Which Vehicles Are the Most Hackable?
Consumer Watchdog reports that several top-selling vehicles are particularly susceptible to hacking – with Tesla being considered the worst. Other cars with wireless connectivity systems and remote-start capabilities that may be vulnerable to cyber-attacks include:
- 1. Ford F-150
- 2. Dodge Ram 1500
- 3. Chevrolet Silverado
- 4. Toyota RAV4
- 5. Honda CR-V
How Do I Keep My Car From Being Hacked?
Just as you take steps to protect your car’s belongings from theft, you should also act to defend it from potential cybersecurity risks. With the technology used in vehicles today, your car’s CPU and other systems are just as vulnerable as your family computer is to viruses, bugs, and hackers. To help combat against this, consider the following recommendations:
- Connect with the manufacturer. One of the most critical steps to protect yourself from being hacked is ensuring the manufacturer has your contact information. If there is a necessary update or tech-related recall, they can reach you. You can also stay up-to-date on vehicle recalls by checking SaferCar.gov.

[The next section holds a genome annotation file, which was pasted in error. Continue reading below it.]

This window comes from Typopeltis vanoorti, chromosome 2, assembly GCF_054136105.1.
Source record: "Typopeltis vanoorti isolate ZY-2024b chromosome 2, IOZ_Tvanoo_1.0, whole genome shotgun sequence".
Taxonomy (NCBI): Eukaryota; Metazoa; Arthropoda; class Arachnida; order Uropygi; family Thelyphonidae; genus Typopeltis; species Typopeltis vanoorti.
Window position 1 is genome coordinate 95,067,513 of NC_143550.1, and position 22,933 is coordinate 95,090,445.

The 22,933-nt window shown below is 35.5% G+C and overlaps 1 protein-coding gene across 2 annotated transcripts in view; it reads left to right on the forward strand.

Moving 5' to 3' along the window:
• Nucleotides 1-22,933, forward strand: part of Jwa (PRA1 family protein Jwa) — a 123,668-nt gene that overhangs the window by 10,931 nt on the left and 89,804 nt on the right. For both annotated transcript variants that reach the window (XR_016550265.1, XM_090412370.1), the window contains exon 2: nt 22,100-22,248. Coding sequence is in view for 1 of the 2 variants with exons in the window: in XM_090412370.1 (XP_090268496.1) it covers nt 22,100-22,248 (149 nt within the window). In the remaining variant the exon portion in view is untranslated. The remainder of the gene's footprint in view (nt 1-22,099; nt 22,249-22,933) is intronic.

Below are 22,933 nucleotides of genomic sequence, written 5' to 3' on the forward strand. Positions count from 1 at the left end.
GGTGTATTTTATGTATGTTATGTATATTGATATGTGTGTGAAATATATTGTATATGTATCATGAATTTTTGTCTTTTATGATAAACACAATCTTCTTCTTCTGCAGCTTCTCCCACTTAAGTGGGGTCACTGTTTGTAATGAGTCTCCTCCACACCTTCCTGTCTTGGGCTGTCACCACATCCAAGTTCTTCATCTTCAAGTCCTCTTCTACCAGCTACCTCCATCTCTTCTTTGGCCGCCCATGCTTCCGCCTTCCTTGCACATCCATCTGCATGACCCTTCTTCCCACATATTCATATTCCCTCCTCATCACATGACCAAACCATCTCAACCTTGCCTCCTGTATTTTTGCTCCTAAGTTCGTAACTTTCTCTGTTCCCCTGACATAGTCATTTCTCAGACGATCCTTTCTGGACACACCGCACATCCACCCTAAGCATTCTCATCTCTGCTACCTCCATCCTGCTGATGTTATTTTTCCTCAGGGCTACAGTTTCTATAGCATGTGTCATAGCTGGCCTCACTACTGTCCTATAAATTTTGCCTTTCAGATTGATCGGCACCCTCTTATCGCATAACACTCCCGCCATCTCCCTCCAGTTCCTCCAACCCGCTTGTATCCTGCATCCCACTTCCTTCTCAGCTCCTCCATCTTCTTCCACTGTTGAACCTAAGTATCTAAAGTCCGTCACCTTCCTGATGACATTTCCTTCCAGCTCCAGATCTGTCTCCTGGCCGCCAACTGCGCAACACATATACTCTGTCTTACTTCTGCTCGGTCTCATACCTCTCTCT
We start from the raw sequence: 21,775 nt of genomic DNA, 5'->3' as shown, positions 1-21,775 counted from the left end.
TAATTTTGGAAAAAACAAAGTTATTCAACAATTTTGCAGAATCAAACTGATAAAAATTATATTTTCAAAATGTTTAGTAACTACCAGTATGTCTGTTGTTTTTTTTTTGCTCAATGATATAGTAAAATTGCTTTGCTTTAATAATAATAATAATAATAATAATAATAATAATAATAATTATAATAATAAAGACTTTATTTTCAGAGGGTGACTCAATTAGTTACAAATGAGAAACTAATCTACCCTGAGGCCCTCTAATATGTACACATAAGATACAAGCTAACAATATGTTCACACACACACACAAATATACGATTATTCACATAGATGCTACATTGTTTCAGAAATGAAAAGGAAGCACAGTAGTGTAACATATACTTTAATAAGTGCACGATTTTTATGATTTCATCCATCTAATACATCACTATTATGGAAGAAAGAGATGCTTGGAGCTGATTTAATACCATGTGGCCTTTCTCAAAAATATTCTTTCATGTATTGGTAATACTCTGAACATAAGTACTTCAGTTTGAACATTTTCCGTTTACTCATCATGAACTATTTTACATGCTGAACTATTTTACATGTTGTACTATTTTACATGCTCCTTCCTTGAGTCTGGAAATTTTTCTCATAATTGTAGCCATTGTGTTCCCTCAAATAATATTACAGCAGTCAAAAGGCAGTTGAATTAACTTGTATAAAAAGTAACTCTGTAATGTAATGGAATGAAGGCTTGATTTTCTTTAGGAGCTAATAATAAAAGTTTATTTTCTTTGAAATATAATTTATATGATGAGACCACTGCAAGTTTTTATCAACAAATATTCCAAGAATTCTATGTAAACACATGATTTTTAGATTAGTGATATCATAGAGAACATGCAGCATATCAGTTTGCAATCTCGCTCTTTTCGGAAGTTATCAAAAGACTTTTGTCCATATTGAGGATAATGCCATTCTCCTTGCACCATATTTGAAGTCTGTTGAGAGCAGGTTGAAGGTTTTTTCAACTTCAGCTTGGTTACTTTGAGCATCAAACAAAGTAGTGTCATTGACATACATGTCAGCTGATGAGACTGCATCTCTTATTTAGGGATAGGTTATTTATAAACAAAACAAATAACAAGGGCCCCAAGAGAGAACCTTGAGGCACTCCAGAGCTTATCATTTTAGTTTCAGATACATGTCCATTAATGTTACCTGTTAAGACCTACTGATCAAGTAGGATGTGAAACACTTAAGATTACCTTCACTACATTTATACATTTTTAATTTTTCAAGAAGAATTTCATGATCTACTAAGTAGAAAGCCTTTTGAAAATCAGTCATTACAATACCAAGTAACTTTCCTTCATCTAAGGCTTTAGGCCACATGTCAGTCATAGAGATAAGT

- Update the software. Check with your dealer and ask about current firmware updates and corrections to embedded software bugs that can make your vehicle vulnerable to hackers. You can also enable automatic updates to help keep any software and internal systems up-to-date.
- Turn off your Bluetooth function. Most vehicles now have Bluetooth capability. So when you aren’t using it, make sure you turn it off. Leaving it on could result in a data attack and cause a security breach or device crash. Additionally, be aware of the devices you have paired with your vehicle. A hacker can expose any information you upload into your system, like passwords, driving patterns, and credit card information.